A EUR 72 million record budget deficit for May 2009
On July 2nd the Ministry of Finance published state budget statistics for May 2009 The cumulative budget surplus has decreased from BGN 675.5 at the end of April to BGN 555.4 at the end of May. The gap between government expenditure and revenues for the month of May is BGN 120 million, BGN 140 million excluding EU funds. Contributions to the state budget from taxes have decreased by 10% Year-on-Year, while the Cabinet had predicted a 15% increase throughout 2009. At the same time, government spending ahead of the parliamentary elections Bulgaria held on July 5th has increased between 5% in January and 40% in April Year-on-Year.
Analysis and forecast (↑ increasing risk)
The disturbing trend which the May 2009 statistics demonstrate is likely to deepen
before reversed. One of the main culprits for a declining stream of revenues into the state treasury – contracting exports at the rate of 40% for May 2009 – are unlikely to reverse in the short run. The industrial output indices in Bulgaria show a drastic decline in January 2009 which has not been compensated. Business environment surveys also predict a negative trend this fall. At the same time, government expenditure in June, one month before the elections, is likely to be higher than in May, which leads us to expect a higher budget deficit next month.
The reversal of this scenario in the last quarter of 2009 will be a priority of the newly elected central-right government. The party which gained the 40% of the voters’ support and will carry the main responsibility for forming a Cabinet and implementing an anticrisis policy has promised to revise the State Budget and reconsider public expenditure. Citizens for European Development of Bulgaria (CEDB) has also outlined receiving a loan from the IMF as one of its priorities. Regardless of the exact conditions of the loan, IMF will require a balanced budget. This will motivate CEDB to cut expenses and stimulate business production and consumption. The extent to which CEDB and their potential coalition partners will apply the conservative economic policies outlined in their pre-election programs, particularly vis-a-vis levels of social security taxes, will also be determined by the state of public finances the new Cabinet will inherit when it starts work.
Bulgaria elects a center-right ruling party with 40% Majority
On July 5th Bulgaria held a parliamentary election. Votes were cast for 209 proportionally elected members of parliament and 31 MP’s elected through majority vote form each of Bulgaria’s 31 voting districts. The center-right party Citizens for European Development of Bulgaria (CEDB) gained a little under 40% of the votes, which was up to 10% higher than what pre-election surveys predicted. Five other parties will enter the next Parliament. The Bulgarian Socialist Party (BSP) with 17.7%, the National Movement for Rights and Freedoms (NMRF) with 14.5%, the nationalist ATTACK party with 9.4%, the right-wing Blue Coalition with 6.8% and conservative Order, Law, and Justice with 4.13%. The party of the energy tycoon H. Kovachki and the liberal National Movement for Surge and Stability, which is lead by the former monarch Simeon Saxe-Coburg-Gotha and is completing its second term in power, did not pass the 4% entry barrier.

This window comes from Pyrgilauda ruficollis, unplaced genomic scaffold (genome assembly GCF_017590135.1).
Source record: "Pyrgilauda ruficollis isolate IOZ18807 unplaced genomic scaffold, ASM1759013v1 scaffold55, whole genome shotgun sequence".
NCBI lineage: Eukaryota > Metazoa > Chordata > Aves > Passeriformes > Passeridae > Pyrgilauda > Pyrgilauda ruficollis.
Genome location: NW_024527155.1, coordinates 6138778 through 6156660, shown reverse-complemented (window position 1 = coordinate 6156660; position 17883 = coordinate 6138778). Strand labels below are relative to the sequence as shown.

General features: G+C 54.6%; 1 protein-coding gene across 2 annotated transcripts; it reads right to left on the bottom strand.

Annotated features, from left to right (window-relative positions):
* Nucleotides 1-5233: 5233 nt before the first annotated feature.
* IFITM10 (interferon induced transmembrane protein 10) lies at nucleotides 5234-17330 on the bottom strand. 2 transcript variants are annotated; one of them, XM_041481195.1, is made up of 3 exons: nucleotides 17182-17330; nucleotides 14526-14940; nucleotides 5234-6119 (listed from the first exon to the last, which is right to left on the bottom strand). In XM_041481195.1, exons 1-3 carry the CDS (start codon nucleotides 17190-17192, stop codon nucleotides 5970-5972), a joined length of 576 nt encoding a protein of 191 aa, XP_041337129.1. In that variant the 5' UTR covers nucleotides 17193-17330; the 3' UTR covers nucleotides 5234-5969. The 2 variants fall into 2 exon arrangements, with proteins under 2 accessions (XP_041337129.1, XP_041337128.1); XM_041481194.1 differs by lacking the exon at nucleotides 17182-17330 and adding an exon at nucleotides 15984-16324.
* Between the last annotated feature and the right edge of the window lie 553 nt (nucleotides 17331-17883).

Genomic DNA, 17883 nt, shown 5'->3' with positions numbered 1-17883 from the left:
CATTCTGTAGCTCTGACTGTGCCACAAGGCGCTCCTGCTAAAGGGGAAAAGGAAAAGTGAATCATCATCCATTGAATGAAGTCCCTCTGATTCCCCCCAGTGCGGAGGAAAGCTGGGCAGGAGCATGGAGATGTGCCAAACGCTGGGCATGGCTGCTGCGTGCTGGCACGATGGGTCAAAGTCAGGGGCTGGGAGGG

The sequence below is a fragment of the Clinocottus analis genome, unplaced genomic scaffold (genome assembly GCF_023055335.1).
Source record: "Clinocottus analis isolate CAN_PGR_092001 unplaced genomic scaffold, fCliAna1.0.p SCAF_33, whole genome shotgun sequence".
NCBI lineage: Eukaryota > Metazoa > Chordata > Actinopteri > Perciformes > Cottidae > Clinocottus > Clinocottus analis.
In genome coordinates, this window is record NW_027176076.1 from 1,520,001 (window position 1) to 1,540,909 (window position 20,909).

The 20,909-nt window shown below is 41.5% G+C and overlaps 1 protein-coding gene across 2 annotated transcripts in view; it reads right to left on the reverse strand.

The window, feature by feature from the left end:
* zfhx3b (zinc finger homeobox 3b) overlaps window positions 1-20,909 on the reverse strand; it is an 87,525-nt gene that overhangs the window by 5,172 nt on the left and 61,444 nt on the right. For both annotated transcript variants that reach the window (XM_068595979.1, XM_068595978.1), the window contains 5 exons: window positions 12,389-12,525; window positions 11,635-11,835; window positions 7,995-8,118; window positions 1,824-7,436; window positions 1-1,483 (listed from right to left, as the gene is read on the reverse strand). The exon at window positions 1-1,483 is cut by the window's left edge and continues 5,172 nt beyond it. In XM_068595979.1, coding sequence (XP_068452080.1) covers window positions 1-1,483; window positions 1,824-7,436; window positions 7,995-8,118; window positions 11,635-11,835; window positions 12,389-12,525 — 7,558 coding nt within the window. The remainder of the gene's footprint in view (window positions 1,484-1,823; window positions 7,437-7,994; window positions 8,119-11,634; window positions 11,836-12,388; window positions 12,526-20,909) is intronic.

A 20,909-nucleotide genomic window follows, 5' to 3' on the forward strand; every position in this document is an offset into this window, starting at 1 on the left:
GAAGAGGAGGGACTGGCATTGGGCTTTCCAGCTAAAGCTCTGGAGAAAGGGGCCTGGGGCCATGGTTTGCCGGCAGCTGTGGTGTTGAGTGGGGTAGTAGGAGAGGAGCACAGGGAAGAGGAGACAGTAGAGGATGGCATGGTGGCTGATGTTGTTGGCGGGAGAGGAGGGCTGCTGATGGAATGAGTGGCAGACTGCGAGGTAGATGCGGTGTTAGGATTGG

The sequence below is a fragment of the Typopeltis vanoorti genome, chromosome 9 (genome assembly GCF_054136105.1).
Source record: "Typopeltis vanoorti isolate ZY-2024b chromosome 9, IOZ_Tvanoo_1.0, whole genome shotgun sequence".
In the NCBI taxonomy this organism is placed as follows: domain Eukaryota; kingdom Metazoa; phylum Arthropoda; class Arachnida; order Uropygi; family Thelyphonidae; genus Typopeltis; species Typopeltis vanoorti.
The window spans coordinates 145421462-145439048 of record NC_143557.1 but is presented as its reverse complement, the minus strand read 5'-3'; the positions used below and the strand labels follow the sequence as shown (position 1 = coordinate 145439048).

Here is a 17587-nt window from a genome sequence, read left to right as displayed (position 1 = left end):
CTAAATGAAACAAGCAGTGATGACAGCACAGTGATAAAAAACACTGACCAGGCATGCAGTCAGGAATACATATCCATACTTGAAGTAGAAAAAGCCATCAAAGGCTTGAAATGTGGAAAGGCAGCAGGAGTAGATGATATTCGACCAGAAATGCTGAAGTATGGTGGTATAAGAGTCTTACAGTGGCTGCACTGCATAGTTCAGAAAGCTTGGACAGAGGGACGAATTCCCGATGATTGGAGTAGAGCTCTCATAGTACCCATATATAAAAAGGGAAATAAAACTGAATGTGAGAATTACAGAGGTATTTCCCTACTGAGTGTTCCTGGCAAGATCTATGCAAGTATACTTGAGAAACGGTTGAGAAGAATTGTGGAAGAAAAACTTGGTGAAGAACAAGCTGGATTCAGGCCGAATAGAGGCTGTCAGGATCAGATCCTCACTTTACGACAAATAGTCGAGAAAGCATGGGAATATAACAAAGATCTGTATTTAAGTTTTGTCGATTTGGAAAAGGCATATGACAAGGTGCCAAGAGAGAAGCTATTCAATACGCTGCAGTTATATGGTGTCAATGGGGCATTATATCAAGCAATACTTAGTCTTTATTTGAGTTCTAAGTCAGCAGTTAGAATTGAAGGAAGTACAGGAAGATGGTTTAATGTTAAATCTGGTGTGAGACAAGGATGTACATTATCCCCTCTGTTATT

In the majority vote, CEDB gained another 26 seats and NMRF gained 5. As a result, CEDB is currently estimated to have 116 seats, BSP – 40, NMRF – 38, ATTACK – 21, the Blue Coalition – 15, and Order, Law, and Justice – 10. The President of Bulgaria convened the first plenary session of the next Parliament for July 14th, by which date CEDB will have to hold talks with other political parties and form a coalition either on party level or by attracting experts from other parliamentary groups.
Analysis and forecast (↓ decreasing risk)
We can certainly say that Bulgaria’s next government will be center-right. The informal leader of CEDB and current mayor of Sofia, Boyko Borisov has confirmed that he will take the prime minister post. The scenarios for the make-up of the next cabinet are several, but it is likely that Borisov will rely on experts with local and international experience. CEDB’s overwhelming majority will complete the task of forming a government a bit more easily but the state of the country’s economy will present significant challenges for Borisov’s Cabinet.
These elections presented some shifts in the rest of Bulgaria’s political elite as well. The Socialists experienced a serious loss of confidence, which is likely to result in internal party reorganizations. CEDB was the recipient of the anti-Socialist and anti-status quo rational vote. There are speculations however, that the loss was strategic, with BSP giving up responsibility in difficult economic times. The legendary power of NMRF and especially its leader, Ahmed Dogan was also questioned and will possibly decline in the next few years. Mr. Dogan and his dubious ruling practices became a divisive issue in this year’s elections. While the NMRF voters were consolidated by this trend and their number increased in absolute numbers, NMRF’s political allies, namely NMSS and LEADER took a loss. An emotional anti-Dogan vote was also stirred which is responsible for a significant part of CEDB’s victory and the high voter turnout of 60.2%. NMRF and the Socialist will remain in opposition in the next government, but solid core constituency and presence in various state institutions will sustain both parties. The CEDB Cabinet has significant promises to deliver in order not to discredit itself and switch the balance of power between left and right again.